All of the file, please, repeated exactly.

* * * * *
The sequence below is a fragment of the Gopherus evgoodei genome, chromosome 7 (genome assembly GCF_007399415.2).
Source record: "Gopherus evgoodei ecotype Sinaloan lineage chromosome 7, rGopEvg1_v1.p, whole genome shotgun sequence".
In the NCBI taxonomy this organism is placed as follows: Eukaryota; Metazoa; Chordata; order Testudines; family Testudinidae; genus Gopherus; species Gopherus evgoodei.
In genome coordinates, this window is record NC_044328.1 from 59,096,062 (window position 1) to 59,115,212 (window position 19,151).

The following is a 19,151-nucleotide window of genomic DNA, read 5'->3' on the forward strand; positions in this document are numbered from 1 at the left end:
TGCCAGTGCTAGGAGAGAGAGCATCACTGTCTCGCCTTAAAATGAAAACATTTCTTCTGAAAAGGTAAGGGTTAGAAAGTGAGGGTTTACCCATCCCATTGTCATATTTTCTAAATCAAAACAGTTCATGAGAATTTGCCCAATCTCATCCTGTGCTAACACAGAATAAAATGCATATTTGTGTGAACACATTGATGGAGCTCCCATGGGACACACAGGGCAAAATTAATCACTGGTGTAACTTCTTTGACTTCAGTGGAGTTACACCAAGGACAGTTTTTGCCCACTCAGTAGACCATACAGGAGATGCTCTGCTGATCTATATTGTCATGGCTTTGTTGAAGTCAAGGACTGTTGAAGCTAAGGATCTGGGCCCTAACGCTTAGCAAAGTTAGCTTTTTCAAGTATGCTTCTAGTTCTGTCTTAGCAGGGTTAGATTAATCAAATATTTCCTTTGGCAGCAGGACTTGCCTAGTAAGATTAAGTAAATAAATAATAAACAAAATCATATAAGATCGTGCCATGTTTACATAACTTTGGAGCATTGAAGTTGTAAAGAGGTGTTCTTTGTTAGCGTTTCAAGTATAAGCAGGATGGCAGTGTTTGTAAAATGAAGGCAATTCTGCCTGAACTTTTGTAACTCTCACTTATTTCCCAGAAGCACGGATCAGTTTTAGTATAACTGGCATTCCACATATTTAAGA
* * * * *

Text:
The sequence below is a fragment of the Gopherus evgoodei genome, chromosome 7 (genome assembly GCF_007399415.2).
Source record: "Gopherus evgoodei ecotype Sinaloan lineage chromosome 7, rGopEvg1_v1.p, whole genome shotgun sequence".
In the NCBI taxonomy this organism is placed as follows: Eukaryota; Metazoa; Chordata; order Testudines; family Testudinidae; genus Gopherus; species Gopherus evgoodei.
In genome coordinates, this window is record NC_044328.1 from 59,096,062 (window position 1) to 59,115,212 (window position 19,151).

The following is a 19,151-nucleotide window of genomic DNA, read 5'->3' on the forward strand; positions in this document are numbered from 1 at the left end:
TGCCAGTGCTAGGAGAGAGAGCATCACTGTCTCGCCTTAAAATGAAAACATTTCTTCTGAAAAGGTAAGGGTTAGAAAGTGAGGGTTTACCCATCCCATTGTCATATTTTCTAAATCAAAACAGTTCATGAGAATTTGCCCAATCTCATCCTGTGCTAACACAGAATAAAATGCATATTTGTGTGAACACATTGATGGAGCTCCCATGGGACACACAGGGCAAAATTAATCACTGGTGTAACTTCTTTGACTTCAGTGGAGTTACACCAAGGACAGTTTTTGCCCACTCAGTAGACCATACAGGAGATGCTCTGCTGATCTATATTGTCATGGCTTTGTTGAAGTCAAGGACTGTTGAAGCTAAGGATCTGGGCCCTAACGCTTAGCAAAGTTAGCTTTTTCAAGTATGCTTCTAGTTCTGTCTTAGCAGGGTTAGATTAATCAAATATTTCCTTTGGCAGCAGGACTTGCCTAGTAAGATTAAGTAAATAAATAATAAACAAAATCATATAAGATCGTGCCATGTTTACATAACTTTGGAGCATTGAAGTTGTAAAGAGGTGTTCTTTGTTAGCGTTTCAAGTATAAGCAGGATGGCAGTGTTTGTAAAATGAAGGCAATTCTGCCTGAACTTTTGTAACTCTCACTTATTTCCCAGAAGCACGGATCAGTTTTAGTATAACTGGCATTCCACATATTTAAGA